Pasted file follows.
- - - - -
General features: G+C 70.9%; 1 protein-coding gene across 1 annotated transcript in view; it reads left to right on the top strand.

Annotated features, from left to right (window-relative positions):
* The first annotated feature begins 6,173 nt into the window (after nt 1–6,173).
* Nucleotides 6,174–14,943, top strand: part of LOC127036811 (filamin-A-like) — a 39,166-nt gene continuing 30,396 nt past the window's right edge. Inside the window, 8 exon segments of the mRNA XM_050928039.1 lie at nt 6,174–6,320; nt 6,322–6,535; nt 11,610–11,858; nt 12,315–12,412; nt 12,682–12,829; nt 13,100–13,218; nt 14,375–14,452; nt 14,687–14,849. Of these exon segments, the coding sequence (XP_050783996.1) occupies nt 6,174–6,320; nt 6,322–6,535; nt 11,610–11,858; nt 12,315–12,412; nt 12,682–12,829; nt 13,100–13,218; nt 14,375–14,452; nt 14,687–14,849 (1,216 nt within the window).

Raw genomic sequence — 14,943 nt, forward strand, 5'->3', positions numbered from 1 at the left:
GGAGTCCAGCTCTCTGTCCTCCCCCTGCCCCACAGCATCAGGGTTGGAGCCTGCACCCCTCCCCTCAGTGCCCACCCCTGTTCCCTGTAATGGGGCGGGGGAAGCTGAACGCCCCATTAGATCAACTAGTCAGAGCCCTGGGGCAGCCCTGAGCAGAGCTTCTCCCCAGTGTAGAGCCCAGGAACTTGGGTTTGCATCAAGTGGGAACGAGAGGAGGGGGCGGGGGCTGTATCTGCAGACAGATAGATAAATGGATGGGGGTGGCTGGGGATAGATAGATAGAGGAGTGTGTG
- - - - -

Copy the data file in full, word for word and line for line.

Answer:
General features: G+C 70.9%; 1 protein-coding gene across 1 annotated transcript in view; it reads left to right on the top strand.

Annotated features, from left to right (window-relative positions):
* The first annotated feature begins 6,173 nt into the window (after nt 1–6,173).
* Nucleotides 6,174–14,943, top strand: part of LOC127036811 (filamin-A-like) — a 39,166-nt gene continuing 30,396 nt past the window's right edge. Inside the window, 8 exon segments of the mRNA XM_050928039.1 lie at nt 6,174–6,320; nt 6,322–6,535; nt 11,610–11,858; nt 12,315–12,412; nt 12,682–12,829; nt 13,100–13,218; nt 14,375–14,452; nt 14,687–14,849. Of these exon segments, the coding sequence (XP_050783996.1) occupies nt 6,174–6,320; nt 6,322–6,535; nt 11,610–11,858; nt 12,315–12,412; nt 12,682–12,829; nt 13,100–13,218; nt 14,375–14,452; nt 14,687–14,849 (1,216 nt within the window).

Raw genomic sequence — 14,943 nt, forward strand, 5'->3', positions numbered from 1 at the left:
GGAGTCCAGCTCTCTGTCCTCCCCCTGCCCCACAGCATCAGGGTTGGAGCCTGCACCCCTCCCCTCAGTGCCCACCCCTGTTCCCTGTAATGGGGCGGGGGAAGCTGAACGCCCCATTAGATCAACTAGTCAGAGCCCTGGGGCAGCCCTGAGCAGAGCTTCTCCCCAGTGTAGAGCCCAGGAACTTGGGTTTGCATCAAGTGGGAACGAGAGGAGGGGGCGGGGGCTGTATCTGCAGACAGATAGATAAATGGATGGGGGTGGCTGGGGATAGATAGATAGAGGAGTGTGTG